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As I noted, I habitually drive to Philadelphia on Thursday; I usually stay four nights—I am very much a creature of (evolving) habit. However, because SD suggested we attend the Red Sox-Phillies game at Citizens Bank Park on Tuesday, August 14, I stayed two additional nights.

I always drive to Philadelphia on Thursday because of another ritual. My friend SD (who grew up in New England, where I now live, and now lives with his family in Havertown, where I was raised—criss-cross, though minus the morbidity) and I visit The Westgate Pub, where we are very friendly with an excellent female bartender there. Indeed, even though she is just a few years younger than us, she always calls us “her boys.” The food is not bad either.

Alas, when SD and I entered the Westgate on the evening of Thursday, August 9, our friend was not working; I still do not know if she was on vacation or no longer works there. We quickly ate something then drove to the far livelier McShea’s Pub in nearby Narberth. If, in fact, our friend no longer works at the Westgate, this will almost certainly be our new my-first-evening-in-town hangout.

Once I drop SD safely home, I meander back to King of Prussia, usually driving by pre-college landmarks—my childhood home, other friends’ houses, and so forth—and stopping at a WAWA for bottles of water (pronounced “wootder,” yo) and other travel staples. On this last trip, I also stopped for dessert at Minella’s, where I sat at the spacious counter and ate barely half of the largest chocolate éclair I had ever seen, along with multiple cups of decaffeinated coffee (black). The same older gentleman who worked the cash register when I was a regular patron in the early 2000s was still there; he remembered me, though a bit vaguely,

And, yes, that was the fourth restaurant I visited that day.

There is one more ritual to describe before turning to what made this trip interesting—and ultimately frustrating.

Once I drop off Mindy and finish saying good night to my wife and daughters, I drive the 25 or so miles west on the Pennsylvania Turnpike to the hotel. I shower and change before getting back in the car again (there is a reason that I drove a total of 1,246.4 miles in six-and-a-half days this last trip).

I stay in King of Prussia in part because it is familiar, having lived there from February 2003 to September 2005, but also because it is located at the confluence of the Pennsylvania Turnpike, the Schuylkill Expressway (occasionally known locally as the “sure kill”) and Routes 23, 202 and 422. In sum, King of Prussia is a short drive from everywhere.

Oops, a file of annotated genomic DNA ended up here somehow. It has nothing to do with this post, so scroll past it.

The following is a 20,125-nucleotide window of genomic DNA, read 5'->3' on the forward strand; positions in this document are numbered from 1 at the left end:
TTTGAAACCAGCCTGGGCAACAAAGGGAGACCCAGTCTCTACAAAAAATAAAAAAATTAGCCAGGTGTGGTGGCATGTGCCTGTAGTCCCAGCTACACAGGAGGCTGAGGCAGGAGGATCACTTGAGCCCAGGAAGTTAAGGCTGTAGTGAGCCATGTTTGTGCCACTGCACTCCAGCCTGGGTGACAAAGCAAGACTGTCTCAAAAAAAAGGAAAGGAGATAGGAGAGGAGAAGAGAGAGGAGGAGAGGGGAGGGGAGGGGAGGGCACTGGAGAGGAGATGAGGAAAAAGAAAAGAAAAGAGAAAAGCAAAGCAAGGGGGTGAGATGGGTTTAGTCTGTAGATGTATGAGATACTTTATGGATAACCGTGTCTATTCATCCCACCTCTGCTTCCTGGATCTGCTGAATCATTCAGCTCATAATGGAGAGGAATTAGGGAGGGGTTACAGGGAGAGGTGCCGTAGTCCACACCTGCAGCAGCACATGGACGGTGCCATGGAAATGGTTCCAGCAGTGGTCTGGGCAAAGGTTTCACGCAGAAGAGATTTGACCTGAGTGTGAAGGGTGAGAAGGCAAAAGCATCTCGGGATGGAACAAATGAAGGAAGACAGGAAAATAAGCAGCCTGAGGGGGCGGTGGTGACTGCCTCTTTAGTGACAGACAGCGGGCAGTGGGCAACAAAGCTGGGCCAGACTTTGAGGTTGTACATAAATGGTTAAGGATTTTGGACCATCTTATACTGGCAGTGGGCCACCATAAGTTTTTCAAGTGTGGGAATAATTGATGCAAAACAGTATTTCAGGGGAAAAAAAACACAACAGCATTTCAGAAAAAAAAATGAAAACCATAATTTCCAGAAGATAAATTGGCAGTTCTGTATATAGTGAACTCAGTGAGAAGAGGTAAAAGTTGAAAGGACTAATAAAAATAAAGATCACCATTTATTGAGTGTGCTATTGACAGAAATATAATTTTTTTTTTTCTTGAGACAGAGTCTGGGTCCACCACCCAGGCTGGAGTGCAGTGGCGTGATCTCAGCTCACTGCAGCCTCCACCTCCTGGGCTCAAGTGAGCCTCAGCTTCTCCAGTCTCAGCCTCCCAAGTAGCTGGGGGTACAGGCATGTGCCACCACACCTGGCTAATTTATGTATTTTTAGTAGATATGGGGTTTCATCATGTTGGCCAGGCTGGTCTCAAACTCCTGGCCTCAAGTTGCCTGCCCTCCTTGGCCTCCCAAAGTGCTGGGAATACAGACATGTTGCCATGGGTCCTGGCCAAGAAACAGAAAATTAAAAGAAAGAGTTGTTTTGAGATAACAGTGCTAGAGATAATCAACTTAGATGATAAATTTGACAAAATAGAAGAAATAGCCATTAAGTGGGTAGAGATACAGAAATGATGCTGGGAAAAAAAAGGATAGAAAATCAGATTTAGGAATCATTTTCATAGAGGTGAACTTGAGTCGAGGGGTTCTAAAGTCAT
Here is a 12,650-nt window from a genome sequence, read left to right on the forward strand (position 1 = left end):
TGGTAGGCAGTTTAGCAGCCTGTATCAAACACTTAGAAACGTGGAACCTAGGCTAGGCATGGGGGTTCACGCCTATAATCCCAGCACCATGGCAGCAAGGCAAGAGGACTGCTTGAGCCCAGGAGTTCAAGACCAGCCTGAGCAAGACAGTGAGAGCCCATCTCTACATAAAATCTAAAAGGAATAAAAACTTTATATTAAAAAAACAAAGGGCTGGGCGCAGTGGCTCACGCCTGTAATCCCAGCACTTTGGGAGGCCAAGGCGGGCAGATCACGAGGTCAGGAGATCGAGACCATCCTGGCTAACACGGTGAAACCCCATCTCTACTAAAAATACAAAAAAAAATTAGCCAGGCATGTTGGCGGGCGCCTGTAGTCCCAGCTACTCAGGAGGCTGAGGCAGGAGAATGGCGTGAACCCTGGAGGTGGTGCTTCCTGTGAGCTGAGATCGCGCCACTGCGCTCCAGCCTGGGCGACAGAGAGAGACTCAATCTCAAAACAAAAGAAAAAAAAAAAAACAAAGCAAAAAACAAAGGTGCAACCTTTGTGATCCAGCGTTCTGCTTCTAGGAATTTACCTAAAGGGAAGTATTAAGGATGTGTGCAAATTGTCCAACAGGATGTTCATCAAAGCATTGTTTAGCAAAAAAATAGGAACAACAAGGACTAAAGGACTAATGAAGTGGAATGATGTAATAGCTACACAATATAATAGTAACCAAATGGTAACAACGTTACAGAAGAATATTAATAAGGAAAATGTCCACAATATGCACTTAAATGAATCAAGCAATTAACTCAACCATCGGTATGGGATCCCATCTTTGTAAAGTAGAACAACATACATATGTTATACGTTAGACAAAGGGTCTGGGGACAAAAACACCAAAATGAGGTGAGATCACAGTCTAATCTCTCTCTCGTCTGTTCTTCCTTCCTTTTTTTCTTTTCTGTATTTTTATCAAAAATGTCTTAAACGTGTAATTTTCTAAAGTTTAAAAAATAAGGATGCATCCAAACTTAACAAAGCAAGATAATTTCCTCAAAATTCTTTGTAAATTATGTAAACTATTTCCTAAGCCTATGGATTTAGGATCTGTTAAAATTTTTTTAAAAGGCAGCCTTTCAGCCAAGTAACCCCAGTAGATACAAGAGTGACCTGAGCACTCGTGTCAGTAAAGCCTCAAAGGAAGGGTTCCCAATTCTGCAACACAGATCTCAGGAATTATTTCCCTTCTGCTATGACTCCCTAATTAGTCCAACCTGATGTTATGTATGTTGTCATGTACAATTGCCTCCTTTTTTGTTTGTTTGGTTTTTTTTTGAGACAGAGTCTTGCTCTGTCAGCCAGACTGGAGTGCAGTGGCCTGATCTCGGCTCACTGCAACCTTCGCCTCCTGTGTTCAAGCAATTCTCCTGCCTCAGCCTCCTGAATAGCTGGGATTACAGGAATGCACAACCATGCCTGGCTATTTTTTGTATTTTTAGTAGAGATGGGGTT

Following Route 23 west from King of Prussia takes you through magnificent Valley Forge National Historical Park, where the deer (if not the antelope) play. Driving though at night, a short distance before the intersection with Route 252, the line of trees to your right clears and across Route 422 you see the stunning St. Gabriel’s Hall lit up in the distance (this is the best I can do for a photograph—you will have to use your imagination). Honestly, that view is one of my favorite reasons for staying near Valley Forge—though it was not until I searched for a link on Google that I realized what powerful work they do there.

Driving along Route 23, I pass through Phoenixville until I reach the intersection with Route 113 North—where the terrific Vale-Rio Diner used to be. Turning north, I loop around some crazy curves into hip downtown Phoenixville. There, you have to turn left and drive over the Schuylkill River to stay on Route 113—and then you have to carefully track the turns through the densely-populated blue-collar residential streets to remain on Route 113. Eventually, the road becomes more rural—and I ultimately choose to take 2nd Avenue west into Royersford rather than follow Route 113 north into Collegeville. When 2nd Avenue dead ends onto Main Street, I turn right, following Main Street through Royersford over Route 422, where it becomes Township Line Road.

It is here that I first begin to look to my left to find the cooling towers of the Limerick (nuclear) Generating Station—because seeing those lit-up massive towers billowing steam at night from miles away is almost intolerably creepy.

Limerick cooling towers

About a mile after crossing Route 422—all the while straining to see the cooling towers without veering off the road—I turn left onto W. Ridge Pike. A pleasant mile or so later, past Waltz Golf Farm, I turn left into the spacious parking lot of the terrific Limerick Diner (owned by the same people as Minella’s, as well as the Llanerch Diner, made famous in the 2012 film Silver Linings Playbook).

If you ever eat there, keep an eye out for Rob—and tip him well if he is your waiter. He is a good man with a fascinating life story. And if the sticky buns are fresh, treat yourself to one (lightly grilled with butter)—you will not regret it.

Having a quiet meal at the Limerick Diner (despite the epically-awful karaoke singing that usually emanates from the pub section on Friday nights—though this time there was none, because the owner had neglected to renew their liquor license some months earlier), chatting with Rob, represents the end of the ritual leg of the journey (Sherwood, Westgate, Minella’s, Mindy)—and the start of the “come what may” leg.

Leaving the Limerick Diner, I take a slightly different route back to the Hyatt—following W. Ridge Pike past bucolic Ursinus College to Route 29. Turning right takes me to Route 422, which I follow to Route 23 and the Hyatt.

There I get into bed to prepare for the next leg.

To be continued…